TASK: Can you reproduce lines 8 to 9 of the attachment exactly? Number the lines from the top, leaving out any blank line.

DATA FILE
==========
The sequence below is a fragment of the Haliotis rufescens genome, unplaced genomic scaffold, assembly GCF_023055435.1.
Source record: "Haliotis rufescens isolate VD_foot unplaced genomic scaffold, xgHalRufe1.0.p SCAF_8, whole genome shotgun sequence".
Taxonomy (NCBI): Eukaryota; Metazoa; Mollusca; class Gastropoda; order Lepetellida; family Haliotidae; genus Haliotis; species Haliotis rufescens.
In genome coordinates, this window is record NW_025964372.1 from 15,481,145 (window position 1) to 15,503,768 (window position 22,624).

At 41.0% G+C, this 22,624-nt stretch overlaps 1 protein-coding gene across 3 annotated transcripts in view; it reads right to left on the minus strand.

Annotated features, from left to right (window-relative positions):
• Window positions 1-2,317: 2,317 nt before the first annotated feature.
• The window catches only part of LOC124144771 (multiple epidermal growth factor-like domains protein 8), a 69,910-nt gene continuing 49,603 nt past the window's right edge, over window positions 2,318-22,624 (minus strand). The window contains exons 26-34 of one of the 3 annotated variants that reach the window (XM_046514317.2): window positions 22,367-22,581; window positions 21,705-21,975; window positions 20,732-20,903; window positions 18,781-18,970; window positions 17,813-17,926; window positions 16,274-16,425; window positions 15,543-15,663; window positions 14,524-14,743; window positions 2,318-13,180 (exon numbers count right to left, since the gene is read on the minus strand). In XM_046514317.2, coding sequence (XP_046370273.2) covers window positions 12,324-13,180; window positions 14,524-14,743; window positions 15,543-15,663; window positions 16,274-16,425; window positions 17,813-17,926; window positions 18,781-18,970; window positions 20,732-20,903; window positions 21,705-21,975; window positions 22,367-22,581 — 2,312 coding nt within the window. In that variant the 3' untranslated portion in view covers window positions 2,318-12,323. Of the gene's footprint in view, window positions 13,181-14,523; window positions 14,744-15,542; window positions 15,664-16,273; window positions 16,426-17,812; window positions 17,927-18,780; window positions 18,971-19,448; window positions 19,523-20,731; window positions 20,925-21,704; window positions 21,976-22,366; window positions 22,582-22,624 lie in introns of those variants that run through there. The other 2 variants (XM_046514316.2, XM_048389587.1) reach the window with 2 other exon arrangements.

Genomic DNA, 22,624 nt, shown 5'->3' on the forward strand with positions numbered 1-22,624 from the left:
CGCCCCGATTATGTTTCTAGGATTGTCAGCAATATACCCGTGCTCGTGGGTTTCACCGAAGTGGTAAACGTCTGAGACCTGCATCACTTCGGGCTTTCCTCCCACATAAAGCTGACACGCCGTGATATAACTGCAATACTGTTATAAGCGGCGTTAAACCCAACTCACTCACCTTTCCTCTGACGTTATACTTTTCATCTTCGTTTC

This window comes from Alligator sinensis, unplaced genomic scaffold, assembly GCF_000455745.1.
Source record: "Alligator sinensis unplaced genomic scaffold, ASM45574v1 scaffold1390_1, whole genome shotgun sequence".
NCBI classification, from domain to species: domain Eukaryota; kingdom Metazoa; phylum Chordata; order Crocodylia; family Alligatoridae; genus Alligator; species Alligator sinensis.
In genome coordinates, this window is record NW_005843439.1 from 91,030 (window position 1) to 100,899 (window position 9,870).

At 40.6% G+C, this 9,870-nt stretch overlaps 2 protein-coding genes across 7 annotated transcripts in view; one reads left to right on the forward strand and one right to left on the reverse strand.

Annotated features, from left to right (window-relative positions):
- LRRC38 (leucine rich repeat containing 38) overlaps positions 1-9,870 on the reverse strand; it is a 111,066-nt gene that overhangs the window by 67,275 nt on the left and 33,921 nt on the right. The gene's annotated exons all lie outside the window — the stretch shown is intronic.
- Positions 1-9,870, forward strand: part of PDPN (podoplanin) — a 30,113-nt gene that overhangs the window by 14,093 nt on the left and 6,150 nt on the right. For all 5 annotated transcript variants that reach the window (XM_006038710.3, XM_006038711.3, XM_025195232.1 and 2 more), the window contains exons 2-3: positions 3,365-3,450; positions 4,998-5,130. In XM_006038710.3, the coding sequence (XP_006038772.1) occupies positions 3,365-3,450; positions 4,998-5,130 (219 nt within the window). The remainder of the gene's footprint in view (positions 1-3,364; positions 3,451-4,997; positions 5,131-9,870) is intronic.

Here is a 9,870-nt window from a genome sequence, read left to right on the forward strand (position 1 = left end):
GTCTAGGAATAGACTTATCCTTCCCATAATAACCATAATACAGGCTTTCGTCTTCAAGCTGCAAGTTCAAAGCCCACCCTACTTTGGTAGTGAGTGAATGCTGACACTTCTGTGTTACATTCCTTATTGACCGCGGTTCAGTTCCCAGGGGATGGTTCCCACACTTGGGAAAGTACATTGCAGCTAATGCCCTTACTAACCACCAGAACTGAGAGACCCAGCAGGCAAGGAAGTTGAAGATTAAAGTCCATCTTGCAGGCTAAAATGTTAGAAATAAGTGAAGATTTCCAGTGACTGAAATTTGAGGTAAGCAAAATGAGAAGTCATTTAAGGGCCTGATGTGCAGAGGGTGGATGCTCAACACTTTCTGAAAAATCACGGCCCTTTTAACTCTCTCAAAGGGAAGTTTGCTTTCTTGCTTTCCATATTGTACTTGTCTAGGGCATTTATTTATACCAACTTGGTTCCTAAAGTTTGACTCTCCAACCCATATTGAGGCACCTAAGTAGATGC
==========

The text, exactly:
• The window catches only part of LOC124144771 (multiple epidermal growth factor-like domains protein 8), a 69,910-nt gene continuing 49,603 nt past the window's right edge, over window positions 2,318-22,624 (minus strand). The window contains exons 26-34 of one of the 3 annotated variants that reach the window (XM_046514317.2): window positions 22,367-22,581; window positions 21,705-21,975; window positions 20,732-20,903; window positions 18,781-18,970; window positions 17,813-17,926; window positions 16,274-16,425; window positions 15,543-15,663; window positions 14,524-14,743; window positions 2,318-13,180 (exon numbers count right to left, since the gene is read on the minus strand). In XM_046514317.2, coding sequence (XP_046370273.2) covers window positions 12,324-13,180; window positions 14,524-14,743; window positions 15,543-15,663; window positions 16,274-16,425; window positions 17,813-17,926; window positions 18,781-18,970; window positions 20,732-20,903; window positions 21,705-21,975; window positions 22,367-22,581 — 2,312 coding nt within the window. In that variant the 3' untranslated portion in view covers window positions 2,318-12,323. Of the gene's footprint in view, window positions 13,181-14,523; window positions 14,744-15,542; window positions 15,664-16,273; window positions 16,426-17,812; window positions 17,927-18,780; window positions 18,971-19,448; window positions 19,523-20,731; window positions 20,925-21,704; window positions 21,976-22,366; window positions 22,582-22,624 lie in introns of those variants that run through there. The other 2 variants (XM_046514316.2, XM_048389587.1) reach the window with 2 other exon arrangements.

Genomic DNA, 22,624 nt, shown 5'->3' on the forward strand with positions numbered 1-22,624 from the left: